AS the post-festive buzz wears off, the ‘January blues’ to kick in. But it’s important to remember that our dogs still need the same level of care they would any other time of year - including walks, fresh air, and exercise.

PDSA Vet Nurse Nina Downing says: “As our busy routines resume after the festive break, it can be tempting to stay in, but it’s vital that we keep things as normal as possible for our pets.

“Christmas is such a fun time, family coming and going, long walks and time to spend playing with our dogs. Come January, things go back to normal and we return to work but it’s important not to forget to make time for your pet.”

Signs your dog may be struggling with January blues:

* Eating more: Even though cats and dogs are domesticated, the instinct to build up fat stores so they have the energy to stay warm over winter remains. Don’t feed them more just because they seem hungry as this will lead to weight gain. Keep an eye on them and if you notice they’re always hungry and are gaining or losing weight, contact your vet.

* Sleeping more: Less daylight hours in winter can affect hormones that control how much sleep we need. Let your pet nap as much as they need to, but make sure they’re still getting exercise they need.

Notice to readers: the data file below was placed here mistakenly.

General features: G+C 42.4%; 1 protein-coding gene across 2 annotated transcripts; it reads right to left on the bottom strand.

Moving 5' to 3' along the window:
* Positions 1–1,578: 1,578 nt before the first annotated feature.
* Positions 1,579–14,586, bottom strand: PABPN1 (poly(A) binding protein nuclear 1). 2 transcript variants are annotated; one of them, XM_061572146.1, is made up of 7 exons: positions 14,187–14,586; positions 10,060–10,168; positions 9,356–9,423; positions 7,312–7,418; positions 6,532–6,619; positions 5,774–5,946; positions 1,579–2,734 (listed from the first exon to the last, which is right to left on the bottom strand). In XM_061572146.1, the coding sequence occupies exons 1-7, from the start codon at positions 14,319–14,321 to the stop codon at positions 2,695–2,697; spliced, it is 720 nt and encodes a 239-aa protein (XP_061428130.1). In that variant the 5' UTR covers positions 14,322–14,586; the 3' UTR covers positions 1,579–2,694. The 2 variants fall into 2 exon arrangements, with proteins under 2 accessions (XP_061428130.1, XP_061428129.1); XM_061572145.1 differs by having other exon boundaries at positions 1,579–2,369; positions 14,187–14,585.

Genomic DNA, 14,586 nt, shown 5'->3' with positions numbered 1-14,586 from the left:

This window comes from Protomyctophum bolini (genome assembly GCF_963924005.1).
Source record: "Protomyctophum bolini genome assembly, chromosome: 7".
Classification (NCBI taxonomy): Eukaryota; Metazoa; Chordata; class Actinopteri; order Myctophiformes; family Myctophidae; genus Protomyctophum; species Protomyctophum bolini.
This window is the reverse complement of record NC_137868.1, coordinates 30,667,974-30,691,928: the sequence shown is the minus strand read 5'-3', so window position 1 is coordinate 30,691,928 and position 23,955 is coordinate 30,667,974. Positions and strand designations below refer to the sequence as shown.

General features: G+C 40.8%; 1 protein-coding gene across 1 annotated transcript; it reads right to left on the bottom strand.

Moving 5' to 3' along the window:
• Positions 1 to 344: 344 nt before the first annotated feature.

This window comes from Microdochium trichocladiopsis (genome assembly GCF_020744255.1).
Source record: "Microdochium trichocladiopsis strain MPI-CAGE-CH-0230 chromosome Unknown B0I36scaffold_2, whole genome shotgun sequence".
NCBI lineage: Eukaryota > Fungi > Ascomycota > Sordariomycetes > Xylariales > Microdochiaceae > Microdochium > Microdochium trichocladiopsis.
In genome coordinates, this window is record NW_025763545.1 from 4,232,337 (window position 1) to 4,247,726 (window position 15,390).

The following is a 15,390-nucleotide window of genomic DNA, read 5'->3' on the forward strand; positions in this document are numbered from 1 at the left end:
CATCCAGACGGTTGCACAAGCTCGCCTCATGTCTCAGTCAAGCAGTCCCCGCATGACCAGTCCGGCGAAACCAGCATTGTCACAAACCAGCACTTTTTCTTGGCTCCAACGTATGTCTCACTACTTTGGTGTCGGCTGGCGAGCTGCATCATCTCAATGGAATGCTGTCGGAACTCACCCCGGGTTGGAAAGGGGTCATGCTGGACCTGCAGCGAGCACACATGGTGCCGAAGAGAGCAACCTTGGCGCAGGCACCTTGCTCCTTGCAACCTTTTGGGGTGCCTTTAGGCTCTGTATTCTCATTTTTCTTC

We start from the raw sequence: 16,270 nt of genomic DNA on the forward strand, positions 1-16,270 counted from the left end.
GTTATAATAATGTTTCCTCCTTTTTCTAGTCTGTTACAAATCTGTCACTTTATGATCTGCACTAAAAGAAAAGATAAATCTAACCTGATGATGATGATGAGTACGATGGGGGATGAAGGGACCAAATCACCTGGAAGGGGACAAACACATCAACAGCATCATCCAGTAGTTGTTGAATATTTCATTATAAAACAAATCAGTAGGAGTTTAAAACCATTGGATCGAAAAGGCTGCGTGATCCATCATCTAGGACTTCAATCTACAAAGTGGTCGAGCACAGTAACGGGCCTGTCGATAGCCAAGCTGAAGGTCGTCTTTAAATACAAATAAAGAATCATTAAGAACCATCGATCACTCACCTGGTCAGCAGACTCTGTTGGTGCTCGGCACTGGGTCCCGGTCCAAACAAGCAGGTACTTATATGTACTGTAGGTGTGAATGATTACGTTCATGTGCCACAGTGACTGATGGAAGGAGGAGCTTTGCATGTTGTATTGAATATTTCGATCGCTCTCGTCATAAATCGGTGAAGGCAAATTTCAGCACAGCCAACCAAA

* Stiff joints: As the temperature drops, pets who suffer from arthritis and stiff joints might find moving a bit harder. Try to keep them warm and comfortable, and discuss with your vet if you’re worried.

* Shedding: Your pet might moult as their thicker winter coat comes through. Give them a brush more often and check our fur-busting tips. Bald patches or itchy skin is a sign of a skin problem so contact your vet.

Helping your dog through the January blues:

* Company: Leaving your pooch home alone for more than four hours a day can cause loneliness, frustration, and misery. If you’re going out arrange for a friend, neighbour or dog walker to see your dog. Or book them into doggy day care.

* Daily walks: Not getting enough exercise can cause health problems, such as obesity and long-term behavioural problems. Bored dogs are really unhappy dogs - they can show their frustration by chewing, barking, toileting in the house, being destructive, and over-grooming.

* Home environment : Animals in our lives need to have their 5 Welfare Needs met. Their environment is one of these needs. They need a home that’s comfortable, where they can rest and feel safe. Dogs love to get outside for daily exercise but also love a cosy, warm home. Make sure their bed is in a warm spot with thick bedding.